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# ACCURACY--THE CONTRACTOR'S VIEW

A chain is no stronger than its weakest link. Economy dictates that all the links should be equally strong. Many broad questions merit study such as the errors associated with velocity uncertainty and with migration after, rather than before, stack. Having read this far, you are now qualified to attack these broad questions. Now we will narrow our focus and examine only the errors in downward continuation that result from familiar data processing approximations.

In the construction of a production program for wave-equation migration, weakness arises from approximations made in many different places. Economy dictates that funds to purchase accuracy should be distributed where they will do the most good. Geophysical contractors naturally become experts on accuracy/cost trade-offs in the migration of stacked data. Contractors will use the equations and program gathered below to obtain best results for the lowest cost. Users of reflection data are interested in learning to recognize imperfect migrations, so they may want to use the program to see the effect of various shortcuts.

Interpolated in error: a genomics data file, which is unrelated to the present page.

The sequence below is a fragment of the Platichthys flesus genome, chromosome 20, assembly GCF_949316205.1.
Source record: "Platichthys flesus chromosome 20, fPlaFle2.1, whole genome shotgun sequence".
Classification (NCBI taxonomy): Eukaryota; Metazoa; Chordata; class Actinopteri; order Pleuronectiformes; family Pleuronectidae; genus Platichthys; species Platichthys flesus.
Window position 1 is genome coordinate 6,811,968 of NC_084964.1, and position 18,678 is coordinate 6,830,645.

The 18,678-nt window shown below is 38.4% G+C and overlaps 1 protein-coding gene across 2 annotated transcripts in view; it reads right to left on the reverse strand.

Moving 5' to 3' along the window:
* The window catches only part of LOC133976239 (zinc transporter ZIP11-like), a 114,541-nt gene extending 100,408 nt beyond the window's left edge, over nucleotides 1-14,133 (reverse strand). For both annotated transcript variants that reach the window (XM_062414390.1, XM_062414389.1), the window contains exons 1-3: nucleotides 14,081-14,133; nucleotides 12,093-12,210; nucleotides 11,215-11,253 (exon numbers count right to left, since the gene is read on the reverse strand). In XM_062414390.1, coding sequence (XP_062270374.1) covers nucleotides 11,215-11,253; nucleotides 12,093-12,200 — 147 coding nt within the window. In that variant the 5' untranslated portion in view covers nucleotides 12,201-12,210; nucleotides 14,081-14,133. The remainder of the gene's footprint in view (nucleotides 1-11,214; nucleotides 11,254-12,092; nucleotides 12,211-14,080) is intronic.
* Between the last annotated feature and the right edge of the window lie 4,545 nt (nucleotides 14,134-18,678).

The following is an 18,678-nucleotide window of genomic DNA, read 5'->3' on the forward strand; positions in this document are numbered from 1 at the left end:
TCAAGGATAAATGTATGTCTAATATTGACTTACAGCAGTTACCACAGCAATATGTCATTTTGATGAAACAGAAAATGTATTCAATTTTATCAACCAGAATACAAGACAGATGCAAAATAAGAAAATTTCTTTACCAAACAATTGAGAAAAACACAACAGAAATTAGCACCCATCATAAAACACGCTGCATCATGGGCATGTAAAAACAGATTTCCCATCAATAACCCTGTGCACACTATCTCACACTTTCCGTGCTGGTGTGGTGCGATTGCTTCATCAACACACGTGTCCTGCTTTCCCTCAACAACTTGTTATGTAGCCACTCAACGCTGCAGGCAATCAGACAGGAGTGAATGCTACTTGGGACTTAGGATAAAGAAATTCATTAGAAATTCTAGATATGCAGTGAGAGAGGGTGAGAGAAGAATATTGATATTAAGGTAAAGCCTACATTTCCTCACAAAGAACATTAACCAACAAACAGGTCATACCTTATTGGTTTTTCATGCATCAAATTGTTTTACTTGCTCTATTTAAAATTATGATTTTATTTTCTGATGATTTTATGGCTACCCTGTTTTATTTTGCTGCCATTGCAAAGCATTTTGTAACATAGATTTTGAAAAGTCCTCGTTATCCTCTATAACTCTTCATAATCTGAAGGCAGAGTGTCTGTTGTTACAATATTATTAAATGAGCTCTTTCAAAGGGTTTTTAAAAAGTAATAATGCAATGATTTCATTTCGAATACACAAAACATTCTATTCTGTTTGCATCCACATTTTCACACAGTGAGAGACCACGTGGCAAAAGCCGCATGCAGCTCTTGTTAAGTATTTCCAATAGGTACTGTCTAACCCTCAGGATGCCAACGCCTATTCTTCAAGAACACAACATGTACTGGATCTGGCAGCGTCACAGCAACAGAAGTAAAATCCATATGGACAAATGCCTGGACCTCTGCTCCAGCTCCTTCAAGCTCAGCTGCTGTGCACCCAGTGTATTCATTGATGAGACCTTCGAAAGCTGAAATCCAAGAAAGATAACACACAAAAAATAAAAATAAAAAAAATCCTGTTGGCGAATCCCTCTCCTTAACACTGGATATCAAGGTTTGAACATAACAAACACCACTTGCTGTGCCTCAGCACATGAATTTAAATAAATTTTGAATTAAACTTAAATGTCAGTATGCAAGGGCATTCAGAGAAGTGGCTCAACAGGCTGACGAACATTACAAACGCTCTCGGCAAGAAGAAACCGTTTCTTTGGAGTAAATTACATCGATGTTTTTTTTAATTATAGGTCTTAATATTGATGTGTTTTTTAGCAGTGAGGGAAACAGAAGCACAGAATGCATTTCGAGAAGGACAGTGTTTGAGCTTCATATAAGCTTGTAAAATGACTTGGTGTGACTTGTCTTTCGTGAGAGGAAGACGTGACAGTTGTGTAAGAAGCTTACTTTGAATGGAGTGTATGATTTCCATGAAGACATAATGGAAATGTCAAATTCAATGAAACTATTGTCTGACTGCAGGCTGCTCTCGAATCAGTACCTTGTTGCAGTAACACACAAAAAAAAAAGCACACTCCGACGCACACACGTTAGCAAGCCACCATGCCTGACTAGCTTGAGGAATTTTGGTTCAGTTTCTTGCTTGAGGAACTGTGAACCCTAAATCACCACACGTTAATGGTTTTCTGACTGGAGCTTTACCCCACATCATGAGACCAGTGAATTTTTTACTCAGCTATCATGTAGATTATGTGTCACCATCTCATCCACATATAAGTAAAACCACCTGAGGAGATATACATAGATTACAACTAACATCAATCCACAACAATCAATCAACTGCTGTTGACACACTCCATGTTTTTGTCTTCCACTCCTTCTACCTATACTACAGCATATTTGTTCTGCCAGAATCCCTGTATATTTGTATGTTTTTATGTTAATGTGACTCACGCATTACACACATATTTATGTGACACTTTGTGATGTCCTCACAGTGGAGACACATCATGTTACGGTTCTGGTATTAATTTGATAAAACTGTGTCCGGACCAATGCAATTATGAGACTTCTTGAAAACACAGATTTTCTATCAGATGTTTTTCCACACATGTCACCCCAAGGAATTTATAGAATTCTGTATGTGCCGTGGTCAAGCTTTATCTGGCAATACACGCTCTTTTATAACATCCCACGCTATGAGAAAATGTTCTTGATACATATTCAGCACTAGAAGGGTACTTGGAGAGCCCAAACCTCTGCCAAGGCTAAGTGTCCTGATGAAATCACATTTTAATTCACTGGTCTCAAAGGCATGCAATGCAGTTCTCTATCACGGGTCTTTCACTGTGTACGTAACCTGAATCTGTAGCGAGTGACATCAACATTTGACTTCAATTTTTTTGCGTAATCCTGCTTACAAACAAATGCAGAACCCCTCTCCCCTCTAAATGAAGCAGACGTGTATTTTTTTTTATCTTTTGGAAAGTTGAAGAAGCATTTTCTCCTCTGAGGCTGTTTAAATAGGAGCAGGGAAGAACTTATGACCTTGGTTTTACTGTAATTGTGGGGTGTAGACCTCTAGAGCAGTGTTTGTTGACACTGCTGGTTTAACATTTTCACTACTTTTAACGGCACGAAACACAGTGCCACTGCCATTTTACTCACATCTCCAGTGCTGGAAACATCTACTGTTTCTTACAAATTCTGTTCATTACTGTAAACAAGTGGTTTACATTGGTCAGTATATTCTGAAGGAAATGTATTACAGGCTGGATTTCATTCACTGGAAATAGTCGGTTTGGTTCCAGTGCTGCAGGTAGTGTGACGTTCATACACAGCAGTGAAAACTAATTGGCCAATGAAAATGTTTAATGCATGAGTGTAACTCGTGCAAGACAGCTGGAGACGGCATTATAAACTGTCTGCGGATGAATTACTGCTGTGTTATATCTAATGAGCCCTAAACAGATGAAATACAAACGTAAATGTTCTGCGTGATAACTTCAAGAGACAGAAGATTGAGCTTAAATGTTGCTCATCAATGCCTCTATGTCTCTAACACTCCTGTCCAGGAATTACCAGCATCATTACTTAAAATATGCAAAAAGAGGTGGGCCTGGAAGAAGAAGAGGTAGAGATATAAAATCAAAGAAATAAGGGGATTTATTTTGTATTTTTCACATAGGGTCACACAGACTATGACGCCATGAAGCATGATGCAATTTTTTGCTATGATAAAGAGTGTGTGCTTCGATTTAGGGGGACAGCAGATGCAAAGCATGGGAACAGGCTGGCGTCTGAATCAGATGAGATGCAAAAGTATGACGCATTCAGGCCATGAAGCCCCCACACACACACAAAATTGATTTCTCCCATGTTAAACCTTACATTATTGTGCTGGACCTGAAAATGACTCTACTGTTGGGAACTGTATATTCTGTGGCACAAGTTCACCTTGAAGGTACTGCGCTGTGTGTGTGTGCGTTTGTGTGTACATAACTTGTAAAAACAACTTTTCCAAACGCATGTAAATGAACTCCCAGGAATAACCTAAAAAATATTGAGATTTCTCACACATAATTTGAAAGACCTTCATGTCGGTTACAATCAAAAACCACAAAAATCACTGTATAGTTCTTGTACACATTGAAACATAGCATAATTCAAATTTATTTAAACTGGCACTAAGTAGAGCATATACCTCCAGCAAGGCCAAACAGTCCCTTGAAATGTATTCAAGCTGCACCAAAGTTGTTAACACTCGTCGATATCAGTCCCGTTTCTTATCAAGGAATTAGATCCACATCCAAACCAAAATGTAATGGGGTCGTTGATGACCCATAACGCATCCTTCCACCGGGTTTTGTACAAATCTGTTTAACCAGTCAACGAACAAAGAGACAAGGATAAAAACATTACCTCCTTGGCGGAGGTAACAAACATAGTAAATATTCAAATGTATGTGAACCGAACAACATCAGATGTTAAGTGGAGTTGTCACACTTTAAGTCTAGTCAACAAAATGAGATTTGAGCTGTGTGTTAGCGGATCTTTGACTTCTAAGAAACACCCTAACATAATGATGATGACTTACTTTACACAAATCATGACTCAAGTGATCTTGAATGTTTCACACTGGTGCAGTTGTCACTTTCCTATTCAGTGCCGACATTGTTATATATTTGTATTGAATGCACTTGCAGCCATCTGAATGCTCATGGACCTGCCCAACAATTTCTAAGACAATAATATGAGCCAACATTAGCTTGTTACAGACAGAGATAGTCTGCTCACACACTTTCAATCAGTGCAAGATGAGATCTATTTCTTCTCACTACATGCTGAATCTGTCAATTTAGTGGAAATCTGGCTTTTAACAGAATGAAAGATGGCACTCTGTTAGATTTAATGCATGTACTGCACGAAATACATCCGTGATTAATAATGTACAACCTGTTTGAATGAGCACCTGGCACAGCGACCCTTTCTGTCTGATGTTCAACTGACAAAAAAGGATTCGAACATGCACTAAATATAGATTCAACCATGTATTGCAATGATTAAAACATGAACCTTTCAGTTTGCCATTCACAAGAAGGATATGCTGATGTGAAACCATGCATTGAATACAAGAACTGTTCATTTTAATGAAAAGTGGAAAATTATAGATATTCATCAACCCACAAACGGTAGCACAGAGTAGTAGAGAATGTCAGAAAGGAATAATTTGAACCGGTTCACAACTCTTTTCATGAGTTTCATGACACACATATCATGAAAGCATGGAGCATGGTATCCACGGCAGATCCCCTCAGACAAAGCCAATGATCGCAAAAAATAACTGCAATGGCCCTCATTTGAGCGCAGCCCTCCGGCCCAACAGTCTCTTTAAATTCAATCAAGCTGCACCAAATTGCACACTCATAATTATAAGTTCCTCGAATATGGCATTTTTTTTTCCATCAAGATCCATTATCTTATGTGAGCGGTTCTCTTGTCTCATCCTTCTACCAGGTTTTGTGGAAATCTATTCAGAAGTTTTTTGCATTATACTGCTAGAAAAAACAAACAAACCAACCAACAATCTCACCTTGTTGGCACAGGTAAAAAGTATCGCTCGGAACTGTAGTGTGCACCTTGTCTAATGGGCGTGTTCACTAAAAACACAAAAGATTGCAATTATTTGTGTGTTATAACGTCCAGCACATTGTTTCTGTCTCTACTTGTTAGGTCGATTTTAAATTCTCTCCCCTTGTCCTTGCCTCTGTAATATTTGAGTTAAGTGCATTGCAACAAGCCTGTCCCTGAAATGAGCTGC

In preparation for a big production job there are two general approaches to examining accuracy. The first approach, which gives the best insight into qualitative phenomena, is to make synthetic hyperbolas by the various methods. The synthetic hyperboloids can be be compared to the data at hand with a video movie system or by plotting on transparent paper. In the second approach you compute travel times of hyperboloids or spheroids of waves of different stepouts and frequencies for different mesh sizes, etc. Then an optimization program can be run to minimize the average error over the important range of parameters.

It is not necessary to write a time domain 45 finite difference migration program to see what its synthetic hyperboloids would look like. We can simply express all the formulas in the -domain and then do an inverse two-dimensional Fourier transformation. To facilitate comparisons between the many migration methods we will gather equations from different parts of the book in the order that they are needed. Then I'll present the program that makes the diffraction hyperbolas for many methods. Using the same equations you can compute travel times and solve the optimization problem as you wish.

Next: Lateral derivatives Up: Dispersion relations Previous: Time and depth derivatives
Stanford Exploration Project
10/31/1997